Jonathan Kozol | A Leading Voice on Public Education and Childhood Poverty

Jonathan Kozol

A Leading Voice on Public Education and Childhood Poverty

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Boston, Massachusetts, United States

Jonathan Kozol

In the passion of the civil rights campaigns of 1964 and 1965, Jonathan Kozol gave up the prospect of a promising and secure career within the academic world, moved from Harvard Square into a poor black neighborhood of Boston, and became a fourth grade teacher.

He has since devoted nearly his entire life to the challenge of providing equal opportunity within our public schools to every child, of whatever racial origin or economic level. He is, at the present time, the most widely read and highly honored education writer in America.

Death at an Early Age, a description of his first year as a teacher, received the 1968 National Book Award in Science, Philosophy, and Religion. Now regarded as a classic by educators, it has sold more than two million copies in the United States and Europe.

Among the other major works that he has written since are Rachel and Her Children, a study of homeless mothers and their children, which received the Robert F. Kennedy Book Award for 1989, and Savage Inequalities, which was a finalist for the National Book Critics Circle Award in 1992.

His 1995 best-seller, Amazing Grace: The Lives of Children and the Conscience of a Nation, described his visits to the South Bronx of New York, the poorest congressional district of America. Featured on the Oprah Winfrey Show and praised by children's advocates and theologians all over the nation, Amazing Grace received the Anisfield-Wolf Book Award in 1996, an honor previously granted to the works of Langston Hughes and Dr. Martin Luther King. Nobel Laureate Toni Morrison wrote that Amazing Grace was "good in the old-fashioned sense: beautiful and morally worthy." Elie Wiesel said, "Jonathan's struggle is noble. What he says must be heard. His outcry must shake our nation out of its guilty indifference."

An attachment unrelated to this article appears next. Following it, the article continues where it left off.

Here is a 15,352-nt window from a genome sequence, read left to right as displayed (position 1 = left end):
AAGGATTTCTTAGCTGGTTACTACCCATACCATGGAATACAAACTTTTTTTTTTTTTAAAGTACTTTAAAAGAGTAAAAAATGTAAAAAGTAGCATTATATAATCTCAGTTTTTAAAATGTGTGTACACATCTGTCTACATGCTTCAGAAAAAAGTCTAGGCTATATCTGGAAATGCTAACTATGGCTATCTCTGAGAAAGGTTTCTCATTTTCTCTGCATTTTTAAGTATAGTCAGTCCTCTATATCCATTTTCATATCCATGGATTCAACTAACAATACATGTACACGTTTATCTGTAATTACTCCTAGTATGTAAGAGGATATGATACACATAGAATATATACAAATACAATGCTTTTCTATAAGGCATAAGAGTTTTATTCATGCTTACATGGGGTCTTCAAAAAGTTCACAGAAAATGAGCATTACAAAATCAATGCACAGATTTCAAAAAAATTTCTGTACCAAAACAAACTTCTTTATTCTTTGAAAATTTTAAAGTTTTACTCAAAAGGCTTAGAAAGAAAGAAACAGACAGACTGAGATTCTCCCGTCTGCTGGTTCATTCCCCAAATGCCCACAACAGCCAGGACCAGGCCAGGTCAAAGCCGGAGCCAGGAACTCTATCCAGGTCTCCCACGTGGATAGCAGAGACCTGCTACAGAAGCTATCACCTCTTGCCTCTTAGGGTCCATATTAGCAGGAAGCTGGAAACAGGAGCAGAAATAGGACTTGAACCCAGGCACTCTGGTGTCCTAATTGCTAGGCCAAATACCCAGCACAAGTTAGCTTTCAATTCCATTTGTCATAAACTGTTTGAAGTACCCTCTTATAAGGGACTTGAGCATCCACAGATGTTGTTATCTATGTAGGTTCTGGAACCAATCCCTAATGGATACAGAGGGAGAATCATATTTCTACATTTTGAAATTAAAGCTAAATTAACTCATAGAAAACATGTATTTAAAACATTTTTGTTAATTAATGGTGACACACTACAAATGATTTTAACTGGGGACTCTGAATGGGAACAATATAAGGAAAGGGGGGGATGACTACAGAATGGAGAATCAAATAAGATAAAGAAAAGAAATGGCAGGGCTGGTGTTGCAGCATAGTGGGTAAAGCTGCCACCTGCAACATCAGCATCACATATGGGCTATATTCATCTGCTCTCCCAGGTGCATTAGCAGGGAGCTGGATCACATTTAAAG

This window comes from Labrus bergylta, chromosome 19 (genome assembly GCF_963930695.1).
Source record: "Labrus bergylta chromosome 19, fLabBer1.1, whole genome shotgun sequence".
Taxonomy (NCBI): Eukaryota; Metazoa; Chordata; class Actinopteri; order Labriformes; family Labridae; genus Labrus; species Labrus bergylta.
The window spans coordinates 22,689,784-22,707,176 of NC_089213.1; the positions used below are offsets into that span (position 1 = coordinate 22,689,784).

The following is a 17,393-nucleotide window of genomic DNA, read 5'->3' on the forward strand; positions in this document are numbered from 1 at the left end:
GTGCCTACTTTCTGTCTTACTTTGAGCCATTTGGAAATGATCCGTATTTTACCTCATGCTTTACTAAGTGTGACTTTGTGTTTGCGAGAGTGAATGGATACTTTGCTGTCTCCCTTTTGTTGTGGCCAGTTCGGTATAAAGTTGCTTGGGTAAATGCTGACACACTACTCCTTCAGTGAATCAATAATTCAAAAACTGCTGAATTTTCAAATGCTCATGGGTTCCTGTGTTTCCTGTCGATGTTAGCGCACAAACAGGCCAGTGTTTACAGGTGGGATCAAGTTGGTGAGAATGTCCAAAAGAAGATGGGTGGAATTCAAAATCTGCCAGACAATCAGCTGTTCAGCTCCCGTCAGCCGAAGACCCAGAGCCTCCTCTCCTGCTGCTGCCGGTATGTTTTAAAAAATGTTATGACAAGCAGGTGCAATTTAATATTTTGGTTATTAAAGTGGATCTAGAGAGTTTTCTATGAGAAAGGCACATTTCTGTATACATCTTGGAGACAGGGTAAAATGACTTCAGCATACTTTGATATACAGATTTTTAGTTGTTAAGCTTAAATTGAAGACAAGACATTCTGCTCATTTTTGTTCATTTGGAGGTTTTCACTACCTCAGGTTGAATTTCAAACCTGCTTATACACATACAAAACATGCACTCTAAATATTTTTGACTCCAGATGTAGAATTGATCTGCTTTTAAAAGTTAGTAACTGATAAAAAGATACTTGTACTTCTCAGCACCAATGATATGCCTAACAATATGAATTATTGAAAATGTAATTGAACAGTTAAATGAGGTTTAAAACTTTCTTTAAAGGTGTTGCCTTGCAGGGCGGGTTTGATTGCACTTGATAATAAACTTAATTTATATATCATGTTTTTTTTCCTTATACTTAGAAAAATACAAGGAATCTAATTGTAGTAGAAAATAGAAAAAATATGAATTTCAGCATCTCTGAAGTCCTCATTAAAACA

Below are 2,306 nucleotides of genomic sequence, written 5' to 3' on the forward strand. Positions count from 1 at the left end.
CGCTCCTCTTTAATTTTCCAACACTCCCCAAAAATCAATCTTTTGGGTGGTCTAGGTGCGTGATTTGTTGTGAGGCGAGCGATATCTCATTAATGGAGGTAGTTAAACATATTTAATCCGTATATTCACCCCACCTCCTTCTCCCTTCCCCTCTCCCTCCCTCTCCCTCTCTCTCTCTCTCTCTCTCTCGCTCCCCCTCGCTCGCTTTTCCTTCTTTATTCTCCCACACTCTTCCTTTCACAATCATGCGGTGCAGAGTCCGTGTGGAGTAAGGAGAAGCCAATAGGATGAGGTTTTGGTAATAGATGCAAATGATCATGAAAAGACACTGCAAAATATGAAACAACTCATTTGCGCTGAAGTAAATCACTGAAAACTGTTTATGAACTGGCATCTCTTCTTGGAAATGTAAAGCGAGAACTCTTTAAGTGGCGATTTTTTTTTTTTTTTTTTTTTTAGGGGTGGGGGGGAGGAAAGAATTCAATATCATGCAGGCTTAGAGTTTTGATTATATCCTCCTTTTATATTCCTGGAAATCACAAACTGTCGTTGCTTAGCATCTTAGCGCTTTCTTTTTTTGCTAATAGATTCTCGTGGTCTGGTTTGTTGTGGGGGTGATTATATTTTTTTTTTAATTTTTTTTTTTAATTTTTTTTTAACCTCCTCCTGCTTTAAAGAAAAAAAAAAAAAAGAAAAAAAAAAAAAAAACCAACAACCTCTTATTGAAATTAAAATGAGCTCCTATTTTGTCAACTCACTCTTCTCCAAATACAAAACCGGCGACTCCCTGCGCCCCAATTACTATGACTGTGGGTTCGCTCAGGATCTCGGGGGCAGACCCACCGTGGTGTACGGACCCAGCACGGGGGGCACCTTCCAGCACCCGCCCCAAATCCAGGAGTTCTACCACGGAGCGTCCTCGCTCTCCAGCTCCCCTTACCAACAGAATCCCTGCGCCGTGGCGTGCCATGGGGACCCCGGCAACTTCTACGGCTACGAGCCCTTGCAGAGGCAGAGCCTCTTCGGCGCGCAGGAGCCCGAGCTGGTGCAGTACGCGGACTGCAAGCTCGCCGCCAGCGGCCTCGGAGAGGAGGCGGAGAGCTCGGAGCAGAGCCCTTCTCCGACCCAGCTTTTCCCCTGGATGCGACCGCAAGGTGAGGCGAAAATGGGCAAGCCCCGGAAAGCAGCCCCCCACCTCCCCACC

Ten years later, in The Shame of the Nation, Jonathan returned to the battle with a powerful expose of conditions he had found in visiting nearly 60 public schools in 30 different districts in 11 states. Virtually everywhere, he found that inner-city children were more isolated racially than at any time since federal courts began dismantling the landmark ruling in Brown v. Board of Education. "They live an apartheid existence and attend apartheid schools. Few of them know white children any longer."

The Shame of the Nation, which appeared on the New York Times best-seller list the week that it was published, has since joined Amazing Grace, Savage Inequalities, and Death at an Early Age as required reading at most universities. In a follow-up work, Letters to a Young Teacher, Jonathan drew upon four decades of experience to guide the newest generation of our nation's teachers into the ethically complicated challenges but, also, "the sheer joy and passionate rewards" of what he calls "a beautiful profession."